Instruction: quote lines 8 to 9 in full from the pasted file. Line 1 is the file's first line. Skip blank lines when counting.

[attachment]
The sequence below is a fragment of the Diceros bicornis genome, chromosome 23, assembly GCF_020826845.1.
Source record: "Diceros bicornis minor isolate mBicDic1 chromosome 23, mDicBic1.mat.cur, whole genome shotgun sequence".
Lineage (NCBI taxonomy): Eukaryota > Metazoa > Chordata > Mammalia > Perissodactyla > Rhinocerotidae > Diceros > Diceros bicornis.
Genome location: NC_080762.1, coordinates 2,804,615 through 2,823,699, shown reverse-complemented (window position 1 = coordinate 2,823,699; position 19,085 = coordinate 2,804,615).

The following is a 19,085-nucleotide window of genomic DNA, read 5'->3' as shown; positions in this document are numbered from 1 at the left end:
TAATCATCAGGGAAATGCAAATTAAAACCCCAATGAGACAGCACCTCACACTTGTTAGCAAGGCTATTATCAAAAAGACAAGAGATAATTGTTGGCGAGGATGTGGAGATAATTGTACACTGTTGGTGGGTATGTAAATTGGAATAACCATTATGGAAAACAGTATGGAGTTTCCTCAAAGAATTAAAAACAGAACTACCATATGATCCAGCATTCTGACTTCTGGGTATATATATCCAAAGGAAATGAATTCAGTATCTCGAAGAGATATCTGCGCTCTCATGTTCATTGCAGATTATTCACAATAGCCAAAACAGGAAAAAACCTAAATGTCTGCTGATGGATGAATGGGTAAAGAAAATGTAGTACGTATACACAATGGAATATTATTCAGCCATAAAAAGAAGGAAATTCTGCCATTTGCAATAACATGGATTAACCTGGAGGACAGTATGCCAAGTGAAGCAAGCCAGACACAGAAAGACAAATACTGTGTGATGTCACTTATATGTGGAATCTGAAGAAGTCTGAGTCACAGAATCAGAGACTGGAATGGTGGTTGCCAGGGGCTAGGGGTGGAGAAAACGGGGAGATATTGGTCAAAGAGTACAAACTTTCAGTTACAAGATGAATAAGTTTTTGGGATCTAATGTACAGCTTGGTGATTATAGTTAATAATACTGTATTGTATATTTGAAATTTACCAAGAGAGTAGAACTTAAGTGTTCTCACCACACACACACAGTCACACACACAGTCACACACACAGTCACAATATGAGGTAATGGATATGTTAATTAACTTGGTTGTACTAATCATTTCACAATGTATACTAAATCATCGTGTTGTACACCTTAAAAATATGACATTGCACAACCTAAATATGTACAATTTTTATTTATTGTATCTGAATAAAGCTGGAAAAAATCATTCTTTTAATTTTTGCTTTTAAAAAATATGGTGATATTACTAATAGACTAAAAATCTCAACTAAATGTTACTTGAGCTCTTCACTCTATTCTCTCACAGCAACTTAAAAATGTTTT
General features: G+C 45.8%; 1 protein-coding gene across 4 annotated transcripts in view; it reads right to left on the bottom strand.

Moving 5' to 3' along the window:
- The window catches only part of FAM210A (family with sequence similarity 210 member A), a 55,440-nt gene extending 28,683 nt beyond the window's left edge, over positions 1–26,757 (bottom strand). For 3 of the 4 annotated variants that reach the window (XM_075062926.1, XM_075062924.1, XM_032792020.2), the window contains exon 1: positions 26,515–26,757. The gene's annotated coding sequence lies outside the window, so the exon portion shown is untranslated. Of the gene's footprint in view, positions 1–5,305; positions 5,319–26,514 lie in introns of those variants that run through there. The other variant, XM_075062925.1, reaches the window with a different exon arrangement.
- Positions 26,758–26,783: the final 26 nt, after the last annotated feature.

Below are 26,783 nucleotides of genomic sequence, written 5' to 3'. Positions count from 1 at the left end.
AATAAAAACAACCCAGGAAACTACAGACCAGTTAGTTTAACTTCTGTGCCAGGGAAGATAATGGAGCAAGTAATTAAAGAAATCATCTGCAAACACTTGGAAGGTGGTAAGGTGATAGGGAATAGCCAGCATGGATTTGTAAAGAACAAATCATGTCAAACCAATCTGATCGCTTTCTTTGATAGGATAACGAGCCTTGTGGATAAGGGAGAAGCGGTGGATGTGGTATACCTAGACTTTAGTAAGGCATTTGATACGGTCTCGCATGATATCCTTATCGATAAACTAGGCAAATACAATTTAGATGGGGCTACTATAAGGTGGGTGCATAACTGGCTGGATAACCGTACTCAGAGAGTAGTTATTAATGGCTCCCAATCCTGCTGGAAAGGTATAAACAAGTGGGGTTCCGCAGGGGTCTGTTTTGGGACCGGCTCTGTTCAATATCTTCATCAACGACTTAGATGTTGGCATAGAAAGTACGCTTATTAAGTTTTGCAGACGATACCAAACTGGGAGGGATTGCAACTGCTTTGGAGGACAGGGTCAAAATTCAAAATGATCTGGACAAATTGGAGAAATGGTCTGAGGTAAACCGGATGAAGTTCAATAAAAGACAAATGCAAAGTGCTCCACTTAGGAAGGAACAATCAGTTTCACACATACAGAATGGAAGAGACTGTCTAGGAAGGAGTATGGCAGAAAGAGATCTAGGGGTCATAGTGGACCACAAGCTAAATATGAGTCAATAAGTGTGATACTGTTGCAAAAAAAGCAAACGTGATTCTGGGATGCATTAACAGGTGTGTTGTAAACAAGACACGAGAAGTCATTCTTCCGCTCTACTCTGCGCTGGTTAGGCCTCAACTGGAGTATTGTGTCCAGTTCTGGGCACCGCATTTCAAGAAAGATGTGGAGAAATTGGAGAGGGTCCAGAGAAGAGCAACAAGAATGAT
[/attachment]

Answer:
Moving 5' to 3' along the window:
- The window catches only part of FAM210A (family with sequence similarity 210 member A), a 55,440-nt gene extending 28,683 nt beyond the window's left edge, over positions 1–26,757 (bottom strand). For 3 of the 4 annotated variants that reach the window (XM_075062926.1, XM_075062924.1, XM_032792020.2), the window contains exon 1: positions 26,515–26,757. The gene's annotated coding sequence lies outside the window, so the exon portion shown is untranslated. Of the gene's footprint in view, positions 1–5,305; positions 5,319–26,514 lie in introns of those variants that run through there. The other variant, XM_075062925.1, reaches the window with a different exon arrangement.